By James Lindorf
When you are scrolling through the documentary section of your favorite streaming service, you’ll pass by most with little to no consideration of hitting play. It is nothing against those movies, but because documentaries are about more than just entertainment, they can sometimes feel like work. Everyone knows the old saying if you love what you do, you’ll never work a day in your life. The same can be applied to documentaries; if you have a passion for or even just a casual interest in its subject, it will never feel like work to sit through. However, if you take someone who loves driving and working on fast cars and make her watch two hours about the history of needlepoint, it will feel like they lost ten hours of their life. Making 13 movies in 27 years would be enough to garner most people some degree of notoriety. When you add in the speaking engagements, the television work, and the podcasting Kevin Smith has become a nerd and pop culture icon with a vast and loyal fan base.
The last three years have been a whirlwind, starting with the shocking news of Kevin’s near-fatal heart attack after a show in early 2018. That event was followed by his recovery, weight loss, and the push to make the “Jay and Silent Bob Reboot.” Those significant life-altering events all combined to overshadow what should have been a celebration of “Clerks” and Kevin’s 25 years in the film industry. Director Malcolm Ingram decided now is the time for that celebration, and his new film “Clerk” made its world premiere at SXSW Online 2021.
Anyone looking to hear interesting new facts or a salacious story or two may want to look elsewhere because “Clerk” is an examination and celebration of Kevin Smith’s life. It isn’t out to tell you something that Kevin hasn’t already told you; it would probably be an impossible task, to begin with. “Clerk” delves deep into Kevin’s early life and his passion for movies with the help of his friends, family, and long-time business partners.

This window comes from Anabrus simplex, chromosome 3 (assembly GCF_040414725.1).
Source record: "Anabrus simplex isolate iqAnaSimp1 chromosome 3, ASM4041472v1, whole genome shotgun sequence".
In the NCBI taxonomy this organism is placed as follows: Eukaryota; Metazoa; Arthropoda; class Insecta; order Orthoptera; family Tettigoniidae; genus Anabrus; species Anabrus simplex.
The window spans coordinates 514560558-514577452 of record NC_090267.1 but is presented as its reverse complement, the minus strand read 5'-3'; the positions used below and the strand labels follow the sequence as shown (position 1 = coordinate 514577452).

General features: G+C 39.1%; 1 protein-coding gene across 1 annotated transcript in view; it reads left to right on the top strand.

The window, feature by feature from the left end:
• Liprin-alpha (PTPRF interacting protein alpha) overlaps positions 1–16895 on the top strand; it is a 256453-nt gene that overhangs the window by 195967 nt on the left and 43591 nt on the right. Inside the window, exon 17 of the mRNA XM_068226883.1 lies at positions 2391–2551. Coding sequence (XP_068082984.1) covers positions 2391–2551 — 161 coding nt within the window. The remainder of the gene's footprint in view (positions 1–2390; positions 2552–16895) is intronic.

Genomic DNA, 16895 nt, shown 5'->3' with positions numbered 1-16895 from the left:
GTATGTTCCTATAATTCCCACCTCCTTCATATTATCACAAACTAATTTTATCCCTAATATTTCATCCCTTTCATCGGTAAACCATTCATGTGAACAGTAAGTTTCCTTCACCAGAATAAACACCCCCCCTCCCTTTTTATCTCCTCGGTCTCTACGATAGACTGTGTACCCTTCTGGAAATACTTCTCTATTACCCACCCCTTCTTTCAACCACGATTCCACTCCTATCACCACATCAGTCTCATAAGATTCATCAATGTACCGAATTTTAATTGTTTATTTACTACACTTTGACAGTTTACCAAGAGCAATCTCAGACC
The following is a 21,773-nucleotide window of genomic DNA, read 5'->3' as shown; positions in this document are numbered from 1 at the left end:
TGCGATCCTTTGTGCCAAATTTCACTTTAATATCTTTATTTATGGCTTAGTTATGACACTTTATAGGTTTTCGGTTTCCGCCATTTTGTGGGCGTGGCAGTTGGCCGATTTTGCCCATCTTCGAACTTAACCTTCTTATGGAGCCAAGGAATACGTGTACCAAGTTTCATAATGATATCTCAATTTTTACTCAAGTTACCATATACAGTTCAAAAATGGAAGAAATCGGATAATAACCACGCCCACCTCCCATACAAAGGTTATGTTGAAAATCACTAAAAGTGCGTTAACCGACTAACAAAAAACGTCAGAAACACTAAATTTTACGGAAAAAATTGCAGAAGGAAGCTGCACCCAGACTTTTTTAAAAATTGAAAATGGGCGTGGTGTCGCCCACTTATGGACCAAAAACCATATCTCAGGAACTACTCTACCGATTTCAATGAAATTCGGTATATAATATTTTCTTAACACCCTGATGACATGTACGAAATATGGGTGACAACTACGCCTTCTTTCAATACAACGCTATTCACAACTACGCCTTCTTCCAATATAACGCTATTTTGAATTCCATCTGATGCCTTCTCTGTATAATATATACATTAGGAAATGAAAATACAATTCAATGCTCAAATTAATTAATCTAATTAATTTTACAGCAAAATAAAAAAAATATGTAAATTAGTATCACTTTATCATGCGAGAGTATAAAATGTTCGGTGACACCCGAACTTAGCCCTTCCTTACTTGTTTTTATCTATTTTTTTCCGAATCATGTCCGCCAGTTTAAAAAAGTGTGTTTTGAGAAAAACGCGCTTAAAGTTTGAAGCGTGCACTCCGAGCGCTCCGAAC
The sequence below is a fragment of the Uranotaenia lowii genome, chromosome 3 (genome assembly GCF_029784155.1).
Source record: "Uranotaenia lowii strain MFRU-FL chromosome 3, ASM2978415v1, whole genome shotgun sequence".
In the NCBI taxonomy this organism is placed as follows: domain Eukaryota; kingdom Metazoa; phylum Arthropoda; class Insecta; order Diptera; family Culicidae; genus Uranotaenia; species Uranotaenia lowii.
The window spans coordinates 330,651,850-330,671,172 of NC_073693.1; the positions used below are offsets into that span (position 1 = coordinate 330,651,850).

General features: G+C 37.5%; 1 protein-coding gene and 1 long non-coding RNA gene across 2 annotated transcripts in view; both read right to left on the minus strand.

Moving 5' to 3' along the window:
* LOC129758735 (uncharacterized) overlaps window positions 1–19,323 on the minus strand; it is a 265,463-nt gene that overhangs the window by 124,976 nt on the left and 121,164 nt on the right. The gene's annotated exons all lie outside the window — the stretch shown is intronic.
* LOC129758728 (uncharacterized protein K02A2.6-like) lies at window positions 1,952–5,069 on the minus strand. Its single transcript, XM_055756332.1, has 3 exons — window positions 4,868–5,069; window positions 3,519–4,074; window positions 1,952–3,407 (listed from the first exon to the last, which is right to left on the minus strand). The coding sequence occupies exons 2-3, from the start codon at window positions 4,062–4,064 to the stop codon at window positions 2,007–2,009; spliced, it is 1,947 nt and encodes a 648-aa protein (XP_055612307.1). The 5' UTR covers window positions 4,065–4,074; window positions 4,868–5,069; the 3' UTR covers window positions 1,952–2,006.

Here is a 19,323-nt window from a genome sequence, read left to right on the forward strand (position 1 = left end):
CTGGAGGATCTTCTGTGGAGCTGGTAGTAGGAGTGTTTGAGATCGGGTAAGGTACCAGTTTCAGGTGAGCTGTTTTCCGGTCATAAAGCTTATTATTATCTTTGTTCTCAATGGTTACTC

Kevin’s public journey began at another film festival, the Utah-based Sundance Film festival, where his DIY film “Clerks” took the film world by storm. Smith has always given his fans what they want, from a small black and white film he financed on credit cards to multi-million-dollar studio productions. His unique sense of humor and authentic approach to storytelling present in every project has entertained them for nearly three decades. “Clerks” is the element of Smith’s life that gets the most screen time.
A third of the films covers everything from what led him to writing the story, the struggle to make the movie, and its reception. Ingram never claims to provide an objective look at Smith’s hit-and-miss filmography because that would detract from the documentary’s lighthearted and joyful nature. “Clerk” isn’t for detractors or critics; it is for current fans and lapsed fans who lost track of Smith years ago and wonder if there’s anything they should catch up on. Just when you begin to feel the length, “Clerk” changes focus and gives you a new reason to laugh and reminisce.
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